Researchers Kick-off Comprehensive Look at Wildfire Effects on Air Quality and Climate
by Henry Worobec, University of Montana
On October 1, top chemistry researchers from around the country came to Missoula, Montana, to light stuff on fire. They converged at an old building that looked like a mad scientist’s warehouse. Inside, they helped each other set up millions of dollars worth of instruments. Wind tunnels weaved in and out of the walls, and a rickety elevator ferried researchers to the top of a giant smoke funnel.
These scientists were kicking off a multi-year mission called FIREX—Fire Influence on Regional and Global Environments Experiment, to better understand the air quality and climate effects of fire—in the controlled environment of the Forest Service’s Rocky Mountain Research Station Fire Sciences Laboratory (Fire Lab).
“Wildfires are one of the larger remaining issues for air quality in the U.S.,” said NOAA scientist Jim Roberts, principal investigator in FIREX.
“Fires are probably the least known of the three major influences on the atmosphere,” added Bob Yokelson, a chemist at the University of Montana and one of the lead investigators for FIREX along with Roberts and Carsten Warneke, a researcher with CIRES and NOAA. Fire likely wields an equal influence to naturally occurring emissions from vegetation and anthropogenic emissions, including cars and factories.
Team FIREX used the facility for six weeks to conduct preliminary research for a 2018 aircraft campaign in which the instruments and researchers will go airborne to sample from real fire throughout the Northwestern United States.
“What I think is neat about what we’re doing is we’re using hi-tech instruments to measure real things in the real world,” said Tara Yacovitch of Aerodyne Research—one of the many institutions that joined FIREX.
In a hard hat and yellow vest, a burn technician carried bags of ponderosa pine branches through double doors and into the largest climate controlled combustion chamber and wind tunnel facility in the world. Beneath a giant retractable flue, a chicken wire cage rested atop cinder blocks. The technician placed the branches in the cage and stepped back behind a laptop. An alarm sounded, and a heating coil ignited the litter of branches. While a few scientists looked on from observation rooms, the majority focused on their monitors and instruments.
This routine took place two to five times a day, six or seven days a week, for six weeks. Over a hundred fire experiments covered variables spanning from the type and intensity of the fire to different tree species and their different parts.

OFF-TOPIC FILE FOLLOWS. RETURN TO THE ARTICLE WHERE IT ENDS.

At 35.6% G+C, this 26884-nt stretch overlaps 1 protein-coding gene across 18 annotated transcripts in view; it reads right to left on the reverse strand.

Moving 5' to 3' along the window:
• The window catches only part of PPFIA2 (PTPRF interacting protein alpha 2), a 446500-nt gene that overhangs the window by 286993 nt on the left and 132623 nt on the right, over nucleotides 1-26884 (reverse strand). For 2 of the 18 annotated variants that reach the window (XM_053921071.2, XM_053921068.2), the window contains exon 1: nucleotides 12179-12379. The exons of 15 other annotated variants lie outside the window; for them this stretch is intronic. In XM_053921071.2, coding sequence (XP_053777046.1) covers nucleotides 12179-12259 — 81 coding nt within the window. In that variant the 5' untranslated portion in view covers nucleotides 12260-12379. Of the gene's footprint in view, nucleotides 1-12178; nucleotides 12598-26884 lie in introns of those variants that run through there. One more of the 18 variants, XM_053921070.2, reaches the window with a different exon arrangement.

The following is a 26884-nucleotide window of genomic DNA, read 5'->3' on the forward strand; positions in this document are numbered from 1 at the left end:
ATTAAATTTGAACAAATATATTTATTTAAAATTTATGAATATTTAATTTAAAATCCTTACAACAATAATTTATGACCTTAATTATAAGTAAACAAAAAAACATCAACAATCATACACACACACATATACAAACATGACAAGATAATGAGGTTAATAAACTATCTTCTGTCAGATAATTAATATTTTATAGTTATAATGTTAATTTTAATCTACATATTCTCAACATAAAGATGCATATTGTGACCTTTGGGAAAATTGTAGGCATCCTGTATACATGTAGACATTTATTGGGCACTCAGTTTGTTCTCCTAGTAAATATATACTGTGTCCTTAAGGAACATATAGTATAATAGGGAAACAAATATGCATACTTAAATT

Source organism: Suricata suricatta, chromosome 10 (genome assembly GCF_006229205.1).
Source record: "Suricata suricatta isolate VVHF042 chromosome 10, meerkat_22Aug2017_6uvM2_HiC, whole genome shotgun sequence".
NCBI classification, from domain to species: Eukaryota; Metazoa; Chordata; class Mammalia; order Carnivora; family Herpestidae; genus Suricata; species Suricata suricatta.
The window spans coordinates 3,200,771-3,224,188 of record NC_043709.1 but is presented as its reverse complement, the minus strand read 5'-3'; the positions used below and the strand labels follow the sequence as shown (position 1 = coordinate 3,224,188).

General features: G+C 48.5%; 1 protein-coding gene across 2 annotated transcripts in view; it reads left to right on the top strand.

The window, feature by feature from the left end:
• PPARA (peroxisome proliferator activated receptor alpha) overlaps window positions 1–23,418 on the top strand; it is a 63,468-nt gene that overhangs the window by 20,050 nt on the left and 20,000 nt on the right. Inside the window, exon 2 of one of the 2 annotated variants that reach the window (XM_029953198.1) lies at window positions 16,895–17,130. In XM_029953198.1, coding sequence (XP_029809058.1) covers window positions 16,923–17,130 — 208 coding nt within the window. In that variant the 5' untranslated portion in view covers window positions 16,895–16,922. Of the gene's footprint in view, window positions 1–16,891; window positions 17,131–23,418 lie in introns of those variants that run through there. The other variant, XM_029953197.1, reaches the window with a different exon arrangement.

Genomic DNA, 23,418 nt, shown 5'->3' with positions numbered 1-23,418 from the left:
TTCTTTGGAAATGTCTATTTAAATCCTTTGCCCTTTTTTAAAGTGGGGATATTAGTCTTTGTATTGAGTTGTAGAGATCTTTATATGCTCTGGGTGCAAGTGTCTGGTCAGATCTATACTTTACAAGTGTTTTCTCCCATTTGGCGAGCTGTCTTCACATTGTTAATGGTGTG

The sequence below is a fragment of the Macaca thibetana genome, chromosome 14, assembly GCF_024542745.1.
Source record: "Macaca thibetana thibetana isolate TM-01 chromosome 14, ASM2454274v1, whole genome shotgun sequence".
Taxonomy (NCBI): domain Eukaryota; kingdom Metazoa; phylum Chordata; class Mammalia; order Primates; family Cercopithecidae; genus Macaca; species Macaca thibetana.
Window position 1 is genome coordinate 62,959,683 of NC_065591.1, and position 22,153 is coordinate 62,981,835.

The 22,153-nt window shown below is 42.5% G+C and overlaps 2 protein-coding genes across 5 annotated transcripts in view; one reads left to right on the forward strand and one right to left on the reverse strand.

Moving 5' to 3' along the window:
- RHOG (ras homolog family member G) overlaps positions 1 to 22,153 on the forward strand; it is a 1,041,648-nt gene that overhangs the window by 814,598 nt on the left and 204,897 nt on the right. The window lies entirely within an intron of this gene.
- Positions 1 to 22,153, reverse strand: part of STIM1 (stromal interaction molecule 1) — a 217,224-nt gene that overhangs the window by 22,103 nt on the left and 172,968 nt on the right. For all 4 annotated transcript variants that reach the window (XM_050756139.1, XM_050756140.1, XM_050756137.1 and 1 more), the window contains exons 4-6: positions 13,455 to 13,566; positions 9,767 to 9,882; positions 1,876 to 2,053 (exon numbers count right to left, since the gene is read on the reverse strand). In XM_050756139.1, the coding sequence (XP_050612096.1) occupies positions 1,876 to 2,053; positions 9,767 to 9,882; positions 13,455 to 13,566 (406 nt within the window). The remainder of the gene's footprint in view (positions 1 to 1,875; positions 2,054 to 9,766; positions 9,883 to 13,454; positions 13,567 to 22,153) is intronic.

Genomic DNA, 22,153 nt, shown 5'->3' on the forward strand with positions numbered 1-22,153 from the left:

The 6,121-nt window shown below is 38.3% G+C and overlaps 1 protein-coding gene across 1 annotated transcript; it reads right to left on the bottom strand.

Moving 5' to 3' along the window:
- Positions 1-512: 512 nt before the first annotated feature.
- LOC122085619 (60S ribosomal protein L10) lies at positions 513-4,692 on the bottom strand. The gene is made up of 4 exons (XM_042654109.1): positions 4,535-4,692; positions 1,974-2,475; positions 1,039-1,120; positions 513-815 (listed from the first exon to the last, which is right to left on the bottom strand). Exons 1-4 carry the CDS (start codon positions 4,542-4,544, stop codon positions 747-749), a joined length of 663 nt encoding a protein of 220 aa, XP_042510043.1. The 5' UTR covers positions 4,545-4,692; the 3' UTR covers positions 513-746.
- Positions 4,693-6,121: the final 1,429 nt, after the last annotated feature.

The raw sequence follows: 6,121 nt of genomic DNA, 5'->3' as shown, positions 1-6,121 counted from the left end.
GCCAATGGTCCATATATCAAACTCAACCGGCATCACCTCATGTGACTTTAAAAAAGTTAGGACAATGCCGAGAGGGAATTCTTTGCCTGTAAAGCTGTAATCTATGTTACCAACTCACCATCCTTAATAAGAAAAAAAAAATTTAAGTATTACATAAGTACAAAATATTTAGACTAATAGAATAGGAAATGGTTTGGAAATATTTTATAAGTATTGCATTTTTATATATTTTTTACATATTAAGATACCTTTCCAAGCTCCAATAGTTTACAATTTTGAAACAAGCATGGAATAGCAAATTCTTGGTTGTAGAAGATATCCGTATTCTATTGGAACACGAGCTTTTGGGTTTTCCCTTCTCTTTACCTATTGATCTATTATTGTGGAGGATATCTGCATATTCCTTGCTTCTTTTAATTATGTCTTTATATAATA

Common among all fires were the processes of flaming and smoldering. Flaming is most prominent at the beginning of most fires and is characterized by bright flames and darker smoke, while smoldering is often a later stage and indicated by white smoke.
“In general, flaming makes more oxidized species and particles that warm the climate, while smoldering makes more reduced compounds and particles that may cool the climate,” Yokelson said. “The products of flaming and smoldering have different impacts and they interact with each other in the atmosphere in complex ways that require more study to understand.”
The relationship described by Yokelson can be seen in the correlation of spikes and dips in data graphs of all the different research focuses at FIREX. To get a clear sense of this, one can look at the simple variation between carbon dioxide and carbon monoxide emissions. At the beginning of the burn, when the fire is predominantly flaming, carbon dioxide spikes. As the fire runs its course and moves into the smoldering phase, the carbon dioxide subsides and carbon monoxide rises.
Some of the emissions traveled to a dorm room-sized “smog chamber,” where 80 ultraviolet lights synthesized the aging effects created by the sun.
“We’re looking at how the smoke gets transformed by different chemicals in the air,” Yacovitch said. She measured the emissions through a hole in the wall: Lines connect her team’s lab-on-wheels (a recreational vehicle customized with instruments) to the smog chamber inside. “We have many different ways of adding in different oxidant species, so we can simulate the ways the fire smoke would be processed on a clean mountain top or how it would be processed near a city with lots of car emissions.”
Back indoors, in a room packed with computers showing fluttering numbers and dancing graphs, halogen ceiling lights shone on columns of two-foot long, two inch diameter metal canisters. In a little more than a year, these will collect emission samples out of NOAA, National Center for Atmospheric Research, and NASA aircraft flying over real wildland fires. At the Fire Lab, scientists studied “aging effects” in the canisters, so they can better understand future data.
“These kind of experiments are really cool in my opinion, because you get basic science to work for a goal that is tangible — to understand fire emissions,” Alessandro Franchin of NOAA and CIRES said. “The best thing is to see that the science that you have been learning for so many years, the math that you have been learning for so many years, can be applied for solving problems that are concerning all humans and the planet.”